Nigeria’s cinema industry faced with over $50m investment losses, seeks govt’s intervention

Nigerian cinema exhibitors, distributors and employees have recently lamented over the imminent collapse of the theatrical sector in Nigeria, and by default, the Nigerian film industry, due to the financial implications of the continued suspension of cinema operations, as a result of the lockdown.

Following the directives issued by the Federal Government on Monday, March 30, 2020, for the immediate lockdown of establishments, cinemas have since been shut down.

Consequently, the Nigerian film industry, which is reputed to be the second biggest film industry in the world (based on the number of films released), producing an average of 50 films weekly, accounting for over N200 billion in annual film industry revenue, and providing over one million jobs as the highest employers of labour after the agricultural sector, with a potential to produce one million more jobs (as estimated by World Bank), is faced with a danger of going extinct.

In the government’s effort to re-open the economy, the importance of prioritising the safety of Nigerians cannot be overemphasized. However, it is also expedient to consider the huge economic disaster brought upon this very important sector, by the continued suspension of cinema operations and other film-based businesses.

Over 250,000 workers, some of whom are directly employed by 58 taxpaying cinemas in the country have been furloughed; recent multi-million dollar investment like MX4D, IMAX & 4DX theatre halls with heavy technical equipment has been left to deteriorate; international/local creditors and investors are crying out for their money; production of films has been suspended, consequently resulting in joblessness and huge debts for Nollywood professionals.

In 2019, the sector grossed over N10 billion in box office earnings alone, with estimated total revenue of N35 billion. Thus, the most rational treatment from the federal government should be to include Cinema and Allied services in all possible financial interventions.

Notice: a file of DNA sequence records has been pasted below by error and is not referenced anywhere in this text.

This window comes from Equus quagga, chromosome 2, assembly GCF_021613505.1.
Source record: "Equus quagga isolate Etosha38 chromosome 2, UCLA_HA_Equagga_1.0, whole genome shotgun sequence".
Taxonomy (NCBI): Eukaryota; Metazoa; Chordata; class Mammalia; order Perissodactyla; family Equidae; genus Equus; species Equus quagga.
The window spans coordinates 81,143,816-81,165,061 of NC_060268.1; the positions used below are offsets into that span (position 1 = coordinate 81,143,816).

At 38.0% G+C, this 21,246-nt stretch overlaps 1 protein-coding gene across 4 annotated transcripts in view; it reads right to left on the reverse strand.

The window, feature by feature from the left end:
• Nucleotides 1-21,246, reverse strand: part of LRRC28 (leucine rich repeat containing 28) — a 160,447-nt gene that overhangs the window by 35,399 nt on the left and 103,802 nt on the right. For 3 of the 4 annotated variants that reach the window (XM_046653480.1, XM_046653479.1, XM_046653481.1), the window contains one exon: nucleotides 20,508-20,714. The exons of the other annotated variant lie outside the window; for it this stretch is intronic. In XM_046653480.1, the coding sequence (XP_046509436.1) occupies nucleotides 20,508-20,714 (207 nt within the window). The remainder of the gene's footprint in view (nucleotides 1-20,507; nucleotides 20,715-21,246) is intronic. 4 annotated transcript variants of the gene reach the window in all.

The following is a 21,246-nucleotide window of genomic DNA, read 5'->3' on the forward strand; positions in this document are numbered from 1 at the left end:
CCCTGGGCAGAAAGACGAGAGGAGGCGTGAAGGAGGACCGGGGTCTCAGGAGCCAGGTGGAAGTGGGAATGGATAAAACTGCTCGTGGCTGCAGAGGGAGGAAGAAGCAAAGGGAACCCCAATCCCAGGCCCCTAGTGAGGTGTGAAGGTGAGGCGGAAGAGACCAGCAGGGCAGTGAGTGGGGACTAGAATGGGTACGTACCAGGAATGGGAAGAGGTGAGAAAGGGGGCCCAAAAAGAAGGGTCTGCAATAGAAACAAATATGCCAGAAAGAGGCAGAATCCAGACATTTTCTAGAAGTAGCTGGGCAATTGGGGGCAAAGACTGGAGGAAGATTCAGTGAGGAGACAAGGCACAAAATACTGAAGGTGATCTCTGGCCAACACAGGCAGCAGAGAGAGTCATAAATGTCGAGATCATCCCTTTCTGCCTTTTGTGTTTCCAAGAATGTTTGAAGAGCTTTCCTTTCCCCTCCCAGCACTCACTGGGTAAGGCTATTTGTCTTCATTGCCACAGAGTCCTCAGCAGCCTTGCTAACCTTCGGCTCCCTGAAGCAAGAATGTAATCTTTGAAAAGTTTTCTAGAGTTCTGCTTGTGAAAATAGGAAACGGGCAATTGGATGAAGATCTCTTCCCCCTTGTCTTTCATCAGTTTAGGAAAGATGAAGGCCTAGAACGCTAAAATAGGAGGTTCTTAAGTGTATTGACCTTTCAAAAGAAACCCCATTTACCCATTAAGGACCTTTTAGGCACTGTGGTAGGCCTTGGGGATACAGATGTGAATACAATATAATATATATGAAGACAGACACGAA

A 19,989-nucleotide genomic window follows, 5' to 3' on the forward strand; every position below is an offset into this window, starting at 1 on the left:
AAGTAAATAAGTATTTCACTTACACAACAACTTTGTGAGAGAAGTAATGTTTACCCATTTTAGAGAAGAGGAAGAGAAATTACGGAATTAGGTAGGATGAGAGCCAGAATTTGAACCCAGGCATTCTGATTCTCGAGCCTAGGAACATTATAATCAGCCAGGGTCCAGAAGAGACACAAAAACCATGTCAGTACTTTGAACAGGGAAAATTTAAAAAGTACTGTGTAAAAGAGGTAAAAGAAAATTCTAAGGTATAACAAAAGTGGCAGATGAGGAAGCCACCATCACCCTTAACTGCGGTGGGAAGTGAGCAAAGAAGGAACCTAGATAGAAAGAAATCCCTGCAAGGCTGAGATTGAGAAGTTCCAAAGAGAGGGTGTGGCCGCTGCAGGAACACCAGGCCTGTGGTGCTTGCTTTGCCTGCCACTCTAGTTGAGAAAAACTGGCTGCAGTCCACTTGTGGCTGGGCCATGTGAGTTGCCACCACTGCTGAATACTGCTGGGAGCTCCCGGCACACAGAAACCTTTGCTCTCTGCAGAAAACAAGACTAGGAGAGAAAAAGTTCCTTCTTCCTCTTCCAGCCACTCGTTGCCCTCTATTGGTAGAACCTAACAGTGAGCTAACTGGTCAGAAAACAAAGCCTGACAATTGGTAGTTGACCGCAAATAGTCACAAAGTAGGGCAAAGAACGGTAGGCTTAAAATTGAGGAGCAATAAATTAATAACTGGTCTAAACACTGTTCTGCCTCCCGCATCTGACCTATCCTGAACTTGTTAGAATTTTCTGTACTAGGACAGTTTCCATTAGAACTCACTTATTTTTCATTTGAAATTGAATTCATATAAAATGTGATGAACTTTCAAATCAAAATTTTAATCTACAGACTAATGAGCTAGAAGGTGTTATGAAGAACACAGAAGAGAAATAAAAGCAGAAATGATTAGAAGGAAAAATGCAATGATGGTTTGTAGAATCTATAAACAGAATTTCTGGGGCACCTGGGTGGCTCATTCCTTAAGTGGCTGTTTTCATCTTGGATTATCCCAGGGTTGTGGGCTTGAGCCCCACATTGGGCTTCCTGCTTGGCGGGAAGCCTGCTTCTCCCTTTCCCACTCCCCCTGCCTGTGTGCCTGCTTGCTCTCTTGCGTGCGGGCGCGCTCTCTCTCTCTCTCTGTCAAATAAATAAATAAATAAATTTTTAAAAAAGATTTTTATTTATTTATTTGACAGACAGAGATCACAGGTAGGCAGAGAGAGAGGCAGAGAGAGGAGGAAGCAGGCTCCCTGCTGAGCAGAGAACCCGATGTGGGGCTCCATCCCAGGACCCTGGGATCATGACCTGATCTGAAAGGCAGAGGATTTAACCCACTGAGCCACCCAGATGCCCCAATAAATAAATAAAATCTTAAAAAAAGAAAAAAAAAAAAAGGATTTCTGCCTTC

Following the FG directive to re- open domestic flights from July 8, 2020; a critical evaluation of operational processes would reveal similarities between airports and cinemas.

A domestic flight from Lagos to Yola is 2hours 30minutes, which is the same Running Time for all Movies. Likewise, each customer is expected to spend minimum of 3-4hours for a domestic flight trip which consist of Arrival at Airport, Ticket Purchase, queuing, waiting, boarding, Flying and Exiting the Aircraft; the same Hours per Customer processes can be likened to Cinema Visitor.

It is only more logically justifiable to classify Cinemas alongside Aviation (in prioritizing resumption), rather than with the hospitality sector, consisting businesses such as event centres, hotels, and bars with almost very different processes.

Psychologically, the lockdown has had a depressing impact on Nigerians, which can only be checkmated by allowing people to ease off at leisure centres with welldefined safety measures in place. Speaking at a meeting recently held at Lagos State Safety Commission, the Chairman of Cinema Exhibitors Association of Nigeria, Patrick Lee said CEAN have collectively outlined 10 Safety Protocols in guidance with NCDC Guidelines that would efficiently enhance cinema operators to combat the spread of the disease whilst receiving customers at the movie theatre.

Leave a Reply

Your email address will not be published. Required fields are marked *